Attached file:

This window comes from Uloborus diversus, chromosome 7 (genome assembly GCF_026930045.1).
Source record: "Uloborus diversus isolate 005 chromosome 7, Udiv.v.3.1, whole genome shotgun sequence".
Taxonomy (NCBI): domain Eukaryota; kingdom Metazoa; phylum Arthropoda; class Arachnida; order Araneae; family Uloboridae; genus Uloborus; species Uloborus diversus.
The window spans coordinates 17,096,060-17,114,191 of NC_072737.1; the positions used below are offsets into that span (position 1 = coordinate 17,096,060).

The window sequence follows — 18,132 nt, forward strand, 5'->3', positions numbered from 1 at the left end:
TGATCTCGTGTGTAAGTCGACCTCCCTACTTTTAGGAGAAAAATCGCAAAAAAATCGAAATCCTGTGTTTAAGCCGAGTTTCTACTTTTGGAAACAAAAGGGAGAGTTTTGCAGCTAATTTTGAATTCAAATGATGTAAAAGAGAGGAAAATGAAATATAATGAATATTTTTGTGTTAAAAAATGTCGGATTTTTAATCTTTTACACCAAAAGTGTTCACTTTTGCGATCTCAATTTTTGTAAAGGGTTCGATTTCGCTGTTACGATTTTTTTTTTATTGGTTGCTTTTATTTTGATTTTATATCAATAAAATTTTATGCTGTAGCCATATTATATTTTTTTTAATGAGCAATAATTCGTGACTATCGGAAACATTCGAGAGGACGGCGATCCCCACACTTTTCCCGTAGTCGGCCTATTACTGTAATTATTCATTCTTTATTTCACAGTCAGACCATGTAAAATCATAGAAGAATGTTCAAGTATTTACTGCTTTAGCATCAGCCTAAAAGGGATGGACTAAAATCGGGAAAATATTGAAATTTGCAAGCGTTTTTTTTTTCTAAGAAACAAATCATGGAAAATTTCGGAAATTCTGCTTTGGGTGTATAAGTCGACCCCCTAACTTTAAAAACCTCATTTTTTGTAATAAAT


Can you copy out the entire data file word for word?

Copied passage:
This window comes from Uloborus diversus, chromosome 7 (genome assembly GCF_026930045.1).
Source record: "Uloborus diversus isolate 005 chromosome 7, Udiv.v.3.1, whole genome shotgun sequence".
Taxonomy (NCBI): domain Eukaryota; kingdom Metazoa; phylum Arthropoda; class Arachnida; order Araneae; family Uloboridae; genus Uloborus; species Uloborus diversus.
The window spans coordinates 17,096,060-17,114,191 of NC_072737.1; the positions used below are offsets into that span (position 1 = coordinate 17,096,060).

The window sequence follows — 18,132 nt, forward strand, 5'->3', positions numbered from 1 at the left end:
TGATCTCGTGTGTAAGTCGACCTCCCTACTTTTAGGAGAAAAATCGCAAAAAAATCGAAATCCTGTGTTTAAGCCGAGTTTCTACTTTTGGAAACAAAAGGGAGAGTTTTGCAGCTAATTTTGAATTCAAATGATGTAAAAGAGAGGAAAATGAAATATAATGAATATTTTTGTGTTAAAAAATGTCGGATTTTTAATCTTTTACACCAAAAGTGTTCACTTTTGCGATCTCAATTTTTGTAAAGGGTTCGATTTCGCTGTTACGATTTTTTTTTTATTGGTTGCTTTTATTTTGATTTTATATCAATAAAATTTTATGCTGTAGCCATATTATATTTTTTTTAATGAGCAATAATTCGTGACTATCGGAAACATTCGAGAGGACGGCGATCCCCACACTTTTCCCGTAGTCGGCCTATTACTGTAATTATTCATTCTTTATTTCACAGTCAGACCATGTAAAATCATAGAAGAATGTTCAAGTATTTACTGCTTTAGCATCAGCCTAAAAGGGATGGACTAAAATCGGGAAAATATTGAAATTTGCAAGCGTTTTTTTTTTCTAAGAAACAAATCATGGAAAATTTCGGAAATTCTGCTTTGGGTGTATAAGTCGACCCCCTAACTTTAAAAACCTCATTTTTTGTAATAAAT